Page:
|The central bank’s Deputy Governor Nguyen Kim Anh|
Can you share with us the main goals of Decision 986? How will this new strategy impact the Vietnamese banking sector?
The State Bank of Vietnam (SBV) has closely observed the development of the Vietnamese financial sector in the past two decades, realising the opportunities and challenges that financial institutions may encounter in the next ten years. With this in mind, Decision 986 is divided into two levels: First, the SBV will be modernised with a rational organisation model and synchronous, effective, and efficient operation mechanisms in line with the country’s socialist-oriented market mechanism. Our priority objective is to control inflation, contribute to Vietnam’s macroeconomic stability, and promote sustainable growth, while ensuring the safety and soundness of the credit institution network and performing our key role in ensuring financial stability. We will also continue our supervisory role for the payment system, becoming a payment and settlement centre for the payment systems and the financial-monetary transactions in the economy.
The strategy also aims to gradually increase the independence, autonomy, and accountability of the SBV in the management of the monetary policy, and we strive to control inflation at an appropriate level to support macroeconomic stability and sustainable economic growth, strengthening the efficiency of banking inspection and supervision, as well as expending the scope of inspection and supervision to financial corporations in the form of parent-subsidiary companies, in which the parent company is a credit institution. By the end of 2025, the banking supervision will adhere to most Basel II principles of effective banking supervision.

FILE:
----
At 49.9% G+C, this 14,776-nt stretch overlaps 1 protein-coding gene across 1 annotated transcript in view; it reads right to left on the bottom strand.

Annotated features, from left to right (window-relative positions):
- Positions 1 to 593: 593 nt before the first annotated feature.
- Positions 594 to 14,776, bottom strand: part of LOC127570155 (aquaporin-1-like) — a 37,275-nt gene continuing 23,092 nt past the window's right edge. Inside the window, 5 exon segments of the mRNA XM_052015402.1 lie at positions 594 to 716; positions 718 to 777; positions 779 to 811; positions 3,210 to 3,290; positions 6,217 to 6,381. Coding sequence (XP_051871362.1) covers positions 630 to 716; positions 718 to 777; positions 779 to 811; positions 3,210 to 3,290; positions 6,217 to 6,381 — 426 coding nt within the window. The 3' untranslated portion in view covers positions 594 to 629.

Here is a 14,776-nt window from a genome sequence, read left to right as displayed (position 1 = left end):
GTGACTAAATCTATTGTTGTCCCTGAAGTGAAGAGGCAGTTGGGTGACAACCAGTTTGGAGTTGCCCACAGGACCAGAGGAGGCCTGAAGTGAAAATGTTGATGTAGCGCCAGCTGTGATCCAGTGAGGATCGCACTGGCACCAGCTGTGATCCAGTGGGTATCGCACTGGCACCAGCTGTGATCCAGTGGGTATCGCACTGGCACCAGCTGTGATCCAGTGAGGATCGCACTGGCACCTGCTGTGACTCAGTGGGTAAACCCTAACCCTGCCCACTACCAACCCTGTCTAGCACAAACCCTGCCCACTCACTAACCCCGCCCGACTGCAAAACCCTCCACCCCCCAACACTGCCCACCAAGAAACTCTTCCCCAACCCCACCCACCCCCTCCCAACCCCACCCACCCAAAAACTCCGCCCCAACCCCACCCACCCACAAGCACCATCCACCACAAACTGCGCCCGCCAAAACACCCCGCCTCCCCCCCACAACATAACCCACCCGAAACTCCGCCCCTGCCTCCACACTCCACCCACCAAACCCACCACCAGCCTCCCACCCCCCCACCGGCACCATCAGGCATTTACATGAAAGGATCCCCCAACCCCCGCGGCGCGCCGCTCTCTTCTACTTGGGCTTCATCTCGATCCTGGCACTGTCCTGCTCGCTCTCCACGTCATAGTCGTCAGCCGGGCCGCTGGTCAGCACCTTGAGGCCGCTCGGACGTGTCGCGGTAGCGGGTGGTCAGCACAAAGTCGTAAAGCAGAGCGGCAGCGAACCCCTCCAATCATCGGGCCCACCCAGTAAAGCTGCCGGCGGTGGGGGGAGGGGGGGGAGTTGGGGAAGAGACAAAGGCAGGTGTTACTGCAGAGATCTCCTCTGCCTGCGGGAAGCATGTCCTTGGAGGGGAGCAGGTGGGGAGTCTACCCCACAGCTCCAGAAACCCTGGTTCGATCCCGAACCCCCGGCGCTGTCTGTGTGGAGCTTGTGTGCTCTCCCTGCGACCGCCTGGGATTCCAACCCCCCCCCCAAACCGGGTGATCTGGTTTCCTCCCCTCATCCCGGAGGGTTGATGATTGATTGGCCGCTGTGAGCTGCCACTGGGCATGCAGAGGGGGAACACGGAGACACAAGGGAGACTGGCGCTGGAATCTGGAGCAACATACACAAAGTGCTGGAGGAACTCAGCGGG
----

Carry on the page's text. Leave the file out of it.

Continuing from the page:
We also aim to promote the development of non-cash payments in Vietnam. By the end of 2020, the ratio of cash to total liquidity will not be higher than 10 per cent, and by the end of 2025, this figure would be reduced to 8 per cent. We hope to increase the number of enterprises and people having access to formal banking services, especially those in rural and remote areas.
How about the second level of Decision 986, which concerns Vietnam’s credit institutions? What goals does Decision 986 lay out for banks and other financial firms?
We want to see credit institutions (CIs) to operate transparently, competitively, safely, and efficiently, while diversifying the structures of ownership as well as the size and types of CIs based on advanced technology and advanced banking management in line with international practices and standards. Vietnam’s CIs should move towards the development of the top four ASEAN financial markets by 2025, moving towards financial inclusion by 2030. We want to ensure that people and businesses here can access high-quality financial services.